Broken Bone Injuries in Car Accidents
Broken bones are some of the most commonly sustained car accident-related injuries. Whether involved in a head-on collision, a rollover accident, or a side-impact crash, there is a good chance that one of the parties involved will suffer a broken bone. The treatment required for these types of injuries depends on the type and severity of the break, so some broken bones will require the use of a cast, while surgery may be necessary to repair more severe breaks. In either case, treatment can quickly become expensive, so if you suffered a broken bone in a car crash that was the result of someone else’s negligence, it is critical to contact an experienced car accident lawyer who can help you seek compensation for your medical expenses.
Types of Broken Bones
There are a variety of different types of broken bones that an injured party can suffer in a car crash, including:
- Stable fractures, in which the bone breaks cleanly;
- Oblique fractures, which occur at an angle;
- Open, or compound fractures, in which the bone pierces the skin after shattering;
- Traverse fractures, which occur when a bone breaks horizontally; and
- Comminuted fractures, in which the bone shatters into multiple pieces.
Of these types of breaks, stable fractures are usually the easiest to treat and the bone will often begin to knit back together in a few weeks. Compound and comminuted fractures, on the other hand, often require surgical intervention.
Treating Broken Bones
When determining whether a person has a broken bone and if so, what type, doctors will usually conduct a brief physical examination before using x-rays to assess the extent of the fracture. Once the exact nature of the break is discovered, the doctor will devise a plan to ensure that the bones are set back in place and immobilized, so that new bone can grow around the fracture. This often requires the use of a cast or brace, which can be made of plaster or fiberglass and completely prevents movement. However, if the skin around the bone is damaged, which often occurs with compound fractures in which the bone pierces the skin, the doctor may opt instead for an external fixator to set the bones back in place through the use of rods and pins. These types of breaks are common in those who were involved in rollover accidents or who were ejected from their vehicle during the crash. Finally, in some cases, doctors can place the bones back in place by surgically fusing the broken bone with metal pins, plates, and rods.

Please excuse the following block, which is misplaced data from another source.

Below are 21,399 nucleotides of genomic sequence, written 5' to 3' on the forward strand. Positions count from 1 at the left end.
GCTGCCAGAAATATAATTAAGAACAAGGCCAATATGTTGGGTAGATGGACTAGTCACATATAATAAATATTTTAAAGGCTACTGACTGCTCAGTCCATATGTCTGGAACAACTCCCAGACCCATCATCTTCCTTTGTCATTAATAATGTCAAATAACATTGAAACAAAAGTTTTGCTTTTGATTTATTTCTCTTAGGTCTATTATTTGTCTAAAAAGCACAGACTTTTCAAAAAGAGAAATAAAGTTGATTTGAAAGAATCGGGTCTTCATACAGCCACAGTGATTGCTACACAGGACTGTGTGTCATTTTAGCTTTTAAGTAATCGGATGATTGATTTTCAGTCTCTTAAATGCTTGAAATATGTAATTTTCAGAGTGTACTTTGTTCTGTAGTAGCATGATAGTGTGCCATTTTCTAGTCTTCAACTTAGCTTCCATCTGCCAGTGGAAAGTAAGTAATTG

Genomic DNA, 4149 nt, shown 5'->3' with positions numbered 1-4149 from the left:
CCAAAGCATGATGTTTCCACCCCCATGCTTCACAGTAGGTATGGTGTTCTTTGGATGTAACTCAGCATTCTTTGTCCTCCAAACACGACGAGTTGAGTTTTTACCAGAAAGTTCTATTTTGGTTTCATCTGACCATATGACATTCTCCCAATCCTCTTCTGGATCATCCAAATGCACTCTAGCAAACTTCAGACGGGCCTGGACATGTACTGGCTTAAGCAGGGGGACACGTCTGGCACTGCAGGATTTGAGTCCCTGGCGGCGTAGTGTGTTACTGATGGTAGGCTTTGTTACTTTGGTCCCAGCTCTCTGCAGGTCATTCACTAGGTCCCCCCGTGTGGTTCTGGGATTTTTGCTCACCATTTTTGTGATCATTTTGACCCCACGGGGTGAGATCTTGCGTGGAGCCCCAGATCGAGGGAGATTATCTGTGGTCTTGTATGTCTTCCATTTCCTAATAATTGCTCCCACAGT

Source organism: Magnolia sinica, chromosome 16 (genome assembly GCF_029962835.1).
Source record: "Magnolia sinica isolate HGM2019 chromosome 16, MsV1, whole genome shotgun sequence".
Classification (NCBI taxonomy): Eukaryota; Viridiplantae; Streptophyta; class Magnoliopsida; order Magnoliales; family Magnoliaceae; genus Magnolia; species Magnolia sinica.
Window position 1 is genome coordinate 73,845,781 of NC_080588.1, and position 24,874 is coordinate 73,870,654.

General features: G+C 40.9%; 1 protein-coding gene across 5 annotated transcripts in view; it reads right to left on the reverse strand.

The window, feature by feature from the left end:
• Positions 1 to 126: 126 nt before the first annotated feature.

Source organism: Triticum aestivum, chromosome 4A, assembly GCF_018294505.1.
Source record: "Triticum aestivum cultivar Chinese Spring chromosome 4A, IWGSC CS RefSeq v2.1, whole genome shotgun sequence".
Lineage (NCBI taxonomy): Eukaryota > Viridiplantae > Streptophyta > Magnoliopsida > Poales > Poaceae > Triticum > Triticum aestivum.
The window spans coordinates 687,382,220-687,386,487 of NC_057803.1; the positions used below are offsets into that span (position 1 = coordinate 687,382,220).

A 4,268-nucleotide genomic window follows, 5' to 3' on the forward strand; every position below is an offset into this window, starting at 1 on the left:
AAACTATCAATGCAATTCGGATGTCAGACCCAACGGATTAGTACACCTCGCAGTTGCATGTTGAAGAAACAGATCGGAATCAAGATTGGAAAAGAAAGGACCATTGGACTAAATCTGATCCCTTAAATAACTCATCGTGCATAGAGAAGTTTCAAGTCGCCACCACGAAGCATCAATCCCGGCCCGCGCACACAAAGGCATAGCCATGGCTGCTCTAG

Once these steps are taken, the first stage of healing will likely begin, which occurs when soft cartilage forms around the fracture. Although too weak to allow movement or bear weight, the formation of a soft callus is a good indicator that the bone is healing properly. Eventually, after around six to 12 weeks, the soft callus will start to transform into woven bone, at which point the injured party may begin to put slight weight on the limb and perform certain exercises, which will encourage the growth of a hard callus over the fracture. Finally, the fully woven bone will be replaced by lamellar bone, which can actually be much stronger than the original unbroken bone.